Donors Not Dads

A queer friend of mine who’s currently trying to make a baby via donor sperm sent me this story today and asked me whether sperm donors could be made to pay child support in Ontario. Good question.

The story my friend sent me was about the State of Kansas ordering a man to pay child support for a child of a lesbian couple who conceived via DIY insemination with his sperm. (I differentiate between physician-led insemination and Do-It-Yourself, and unlike the author of the article or the State of Kansas, I don’t consider any insemination “artificial”). The State required the parents to identify their donor when they applied for state funded health insurance for their now three year old child. Neither mom wants the donor to pay child support, and the non bio-mom’s request that she be held financially responsible was denied by the state. The donor is being asked to pay back medical expenses associated with the child, including the cost of the hospital stay for her birth.

As the article explains, a spokesperson for the Kansas Department for Children and Families said in a statement that “if a sperm donor makes his contribution through a licensed physician and a child is conceived, the donor is held harmless under state statue. In cases where the parties do not go through a physician or a clinic, there remains the question of who actually is the father of a child or children”. In an interview with CBC Radio this evening, the donor said that he believed this wouldn’t be happening if this was a straight couple, and that he considered this a serious disincentive to donating sperm.

As I told my friend, there are a few things about this story that differ from how things would go down in Ontario (his observations about heteronormativity is not one of them). First, Canadian law doesn’t distinguish between DIY and physician-led insemination. Here we’re more concerned with whether the donor is known or anonymous, i.e. sperm purchased from an international sperm bank. The other major difference here is that unlike Kansas, the province of Ontario doesn’t go after people for child support against the wishes of the custodial parent (oh and not to mention that here the state doesn’t ask us to reimburse them for hospital bills).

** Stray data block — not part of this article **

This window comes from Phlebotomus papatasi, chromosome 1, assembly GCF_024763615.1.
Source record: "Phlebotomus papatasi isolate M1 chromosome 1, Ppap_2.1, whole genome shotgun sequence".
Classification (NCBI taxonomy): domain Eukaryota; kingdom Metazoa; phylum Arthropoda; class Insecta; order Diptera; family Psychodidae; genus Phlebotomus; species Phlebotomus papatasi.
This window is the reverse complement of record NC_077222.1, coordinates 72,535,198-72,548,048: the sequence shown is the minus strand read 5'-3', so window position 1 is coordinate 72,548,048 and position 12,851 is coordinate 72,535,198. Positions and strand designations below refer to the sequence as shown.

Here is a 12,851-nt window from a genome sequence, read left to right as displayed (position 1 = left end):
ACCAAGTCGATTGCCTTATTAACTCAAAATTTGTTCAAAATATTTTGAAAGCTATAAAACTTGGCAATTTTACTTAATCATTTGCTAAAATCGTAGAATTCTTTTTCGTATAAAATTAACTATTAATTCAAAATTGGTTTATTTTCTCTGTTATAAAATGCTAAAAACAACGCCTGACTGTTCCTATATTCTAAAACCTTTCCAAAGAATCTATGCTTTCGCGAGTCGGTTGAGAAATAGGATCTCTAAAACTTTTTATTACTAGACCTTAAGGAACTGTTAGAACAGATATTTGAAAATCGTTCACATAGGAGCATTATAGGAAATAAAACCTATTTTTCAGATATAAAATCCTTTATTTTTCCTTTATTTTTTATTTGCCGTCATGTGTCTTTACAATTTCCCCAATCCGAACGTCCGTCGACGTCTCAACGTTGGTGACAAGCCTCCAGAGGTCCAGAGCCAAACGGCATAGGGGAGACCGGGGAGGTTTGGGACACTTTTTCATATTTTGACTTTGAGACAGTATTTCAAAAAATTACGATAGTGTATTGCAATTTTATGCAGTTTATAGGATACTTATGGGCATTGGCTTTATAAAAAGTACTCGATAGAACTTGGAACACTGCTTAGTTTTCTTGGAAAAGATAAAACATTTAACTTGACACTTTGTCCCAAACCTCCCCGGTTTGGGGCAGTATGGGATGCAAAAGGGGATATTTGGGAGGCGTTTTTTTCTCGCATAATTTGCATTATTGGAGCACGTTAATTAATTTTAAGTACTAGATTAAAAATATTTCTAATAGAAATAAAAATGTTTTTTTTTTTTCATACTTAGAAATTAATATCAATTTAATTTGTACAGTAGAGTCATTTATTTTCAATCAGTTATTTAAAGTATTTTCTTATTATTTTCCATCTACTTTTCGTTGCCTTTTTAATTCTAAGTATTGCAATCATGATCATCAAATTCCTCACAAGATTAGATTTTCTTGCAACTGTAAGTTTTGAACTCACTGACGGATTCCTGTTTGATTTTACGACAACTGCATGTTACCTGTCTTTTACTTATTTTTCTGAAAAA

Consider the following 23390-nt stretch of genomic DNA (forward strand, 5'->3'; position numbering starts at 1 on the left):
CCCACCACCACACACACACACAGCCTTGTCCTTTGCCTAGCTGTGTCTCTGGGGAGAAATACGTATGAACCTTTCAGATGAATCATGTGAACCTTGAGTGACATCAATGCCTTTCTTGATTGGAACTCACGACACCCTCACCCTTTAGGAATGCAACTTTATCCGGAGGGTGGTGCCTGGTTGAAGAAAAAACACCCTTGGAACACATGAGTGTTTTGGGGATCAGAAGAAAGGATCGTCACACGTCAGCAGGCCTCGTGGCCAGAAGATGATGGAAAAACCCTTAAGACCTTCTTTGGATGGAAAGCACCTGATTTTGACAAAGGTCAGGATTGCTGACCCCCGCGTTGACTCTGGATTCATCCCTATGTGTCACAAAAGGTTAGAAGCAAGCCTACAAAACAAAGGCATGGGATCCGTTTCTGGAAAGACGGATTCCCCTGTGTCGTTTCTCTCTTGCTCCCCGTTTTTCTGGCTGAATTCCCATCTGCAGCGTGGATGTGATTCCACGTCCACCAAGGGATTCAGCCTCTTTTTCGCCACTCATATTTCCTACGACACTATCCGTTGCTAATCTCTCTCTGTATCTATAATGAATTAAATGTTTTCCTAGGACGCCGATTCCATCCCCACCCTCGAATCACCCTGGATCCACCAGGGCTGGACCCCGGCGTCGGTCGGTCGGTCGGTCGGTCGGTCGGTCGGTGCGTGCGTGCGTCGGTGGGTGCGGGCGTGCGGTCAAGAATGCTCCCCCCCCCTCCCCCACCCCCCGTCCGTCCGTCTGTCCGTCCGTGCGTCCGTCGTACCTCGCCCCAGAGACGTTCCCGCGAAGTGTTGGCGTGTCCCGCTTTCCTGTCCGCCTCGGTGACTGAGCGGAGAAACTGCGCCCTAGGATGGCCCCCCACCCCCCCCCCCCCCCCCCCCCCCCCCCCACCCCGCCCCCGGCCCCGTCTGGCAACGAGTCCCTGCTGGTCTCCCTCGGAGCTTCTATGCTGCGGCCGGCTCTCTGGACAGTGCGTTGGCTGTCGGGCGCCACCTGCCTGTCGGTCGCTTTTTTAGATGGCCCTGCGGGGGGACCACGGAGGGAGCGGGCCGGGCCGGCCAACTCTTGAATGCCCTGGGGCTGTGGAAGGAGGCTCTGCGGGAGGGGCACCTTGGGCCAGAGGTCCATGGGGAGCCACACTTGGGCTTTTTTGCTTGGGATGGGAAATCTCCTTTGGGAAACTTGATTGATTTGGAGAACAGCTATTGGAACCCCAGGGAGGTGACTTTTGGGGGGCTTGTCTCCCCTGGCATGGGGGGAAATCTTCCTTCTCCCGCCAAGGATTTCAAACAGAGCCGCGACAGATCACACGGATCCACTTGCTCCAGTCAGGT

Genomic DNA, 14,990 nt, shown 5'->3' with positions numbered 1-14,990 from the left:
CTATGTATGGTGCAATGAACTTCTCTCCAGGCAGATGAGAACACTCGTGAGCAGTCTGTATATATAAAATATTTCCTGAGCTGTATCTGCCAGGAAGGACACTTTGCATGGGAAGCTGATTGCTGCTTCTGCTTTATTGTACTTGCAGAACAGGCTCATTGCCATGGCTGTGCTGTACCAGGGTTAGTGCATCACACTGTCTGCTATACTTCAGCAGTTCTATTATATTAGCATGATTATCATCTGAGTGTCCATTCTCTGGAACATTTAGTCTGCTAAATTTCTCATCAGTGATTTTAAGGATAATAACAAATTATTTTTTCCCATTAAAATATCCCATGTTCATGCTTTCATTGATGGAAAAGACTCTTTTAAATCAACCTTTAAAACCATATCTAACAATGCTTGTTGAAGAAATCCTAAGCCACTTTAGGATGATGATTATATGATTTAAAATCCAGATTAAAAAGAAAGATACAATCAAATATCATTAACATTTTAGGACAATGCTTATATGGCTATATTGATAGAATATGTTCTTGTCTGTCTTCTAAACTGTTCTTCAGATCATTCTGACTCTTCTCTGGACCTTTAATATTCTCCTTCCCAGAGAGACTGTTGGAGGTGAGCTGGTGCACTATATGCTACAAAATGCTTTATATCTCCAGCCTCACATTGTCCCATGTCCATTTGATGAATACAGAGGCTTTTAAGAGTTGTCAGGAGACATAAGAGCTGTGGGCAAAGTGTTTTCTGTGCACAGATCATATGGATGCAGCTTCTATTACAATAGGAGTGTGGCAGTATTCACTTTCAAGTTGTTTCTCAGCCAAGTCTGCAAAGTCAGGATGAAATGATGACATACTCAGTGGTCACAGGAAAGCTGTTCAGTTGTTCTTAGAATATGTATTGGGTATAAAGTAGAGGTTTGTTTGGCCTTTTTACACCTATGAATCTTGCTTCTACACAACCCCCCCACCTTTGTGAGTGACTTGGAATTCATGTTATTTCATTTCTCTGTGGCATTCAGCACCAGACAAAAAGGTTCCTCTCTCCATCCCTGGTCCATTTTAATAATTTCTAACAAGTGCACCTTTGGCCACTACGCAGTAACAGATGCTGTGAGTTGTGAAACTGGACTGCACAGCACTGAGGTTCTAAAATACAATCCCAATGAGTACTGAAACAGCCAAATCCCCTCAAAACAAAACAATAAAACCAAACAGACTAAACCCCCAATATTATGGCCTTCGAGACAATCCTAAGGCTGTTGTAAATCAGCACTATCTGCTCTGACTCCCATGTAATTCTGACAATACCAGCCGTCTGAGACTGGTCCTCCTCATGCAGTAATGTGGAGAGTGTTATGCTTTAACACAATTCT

Despite these differences, the big question is the same: does the law consider known sperm donors to be parents? This question has yet to be answered in Ontario. In fact it is an unknown in all provinces other than Quebec where the Civil Code explicitly recognizes the intended “parental project”. The question of sperm donor rights (and presumably financial responsibilities) is at issue in an upcoming family law trial in Northern Ontario where a sperm donor is now requesting rights of access to the child of two lesbian moms. In both the Kansas and Ontario cases the parties signed a contract identifying their intentions that the donor not be considered a father and the validity of these contracts remains to be seen.

So I had good news and bad news for my friend. The bad news is that yes sperm donors in Ontario could still potentially be ordered to pay child support. But the good news is that it wouldn’t happen against the wishes of the parents.


  1. Jonathan Westphal

    It seems to me that the crux of the issue is this: “When Bauer was diagnosed in March with what she calls “a significant illness” that prevents her from working, Schreiner sought health insurance for their daughter from the state.” So it isn’t child support per se we are talking about, but Ms. Bauer’s eligibility for assistance from the state. The sperm donor may have disclaimed any responsibility vis a vis Ms. Bauer, but what appears to be the problem, (from what little information is contained in the article) is that the criteria for such assistance from the state are such that the non-custodial parent can later be required to reimburse the state. I imagine the intent was that a single mother should not be prevented from being granted such assistance, but that an absent father should not be exempt from his support responsibilities and the state should be able to seek reimbursement from him. It may simply be the case that the law was drafted without taking the situation of the sperm donor into account, and that this particular situation is an unintended consequence. The question to ask, then, is whether there are any lacunae in Canadian law that could affect sperm donors. Here in NB there is talk of introducing a catastrophic drug coverage plan (whether this actually materializes I don’t know) – but if there were such a program, and it contained some sort of means testing for coverage, and the income of a non-custodial parent could be taken into account in assessing eligibility, I wonder whether we might not end up with a similiar problem. An interesting article, and thanks for bringing the issue to the public’s attention.

  2. In Ontario, people receiving social assistance are “As a condition of eligibility, applicants and recipients are, with certain exceptions, required to make reasonable efforts to pursue child or spousal support to which he/she, or a dependent, may be entitled.”
    This is not exactly forcing people to pursue support but “If reasonable efforts are not being made to pursue support, assistance may be denied or reduced. The reduction of assistance would be equal to the amount of the support that would have been available, had reasonable efforts been made to pursue it.”
    There are exceptions but it is not uncommon for OWA recipients to be faced with the choice of having their benefits reduced or making efforts to pursue child support.

  3. I think that the actual crux of the real issue, is how a post allegedly made by two people can use so many singular pronouns.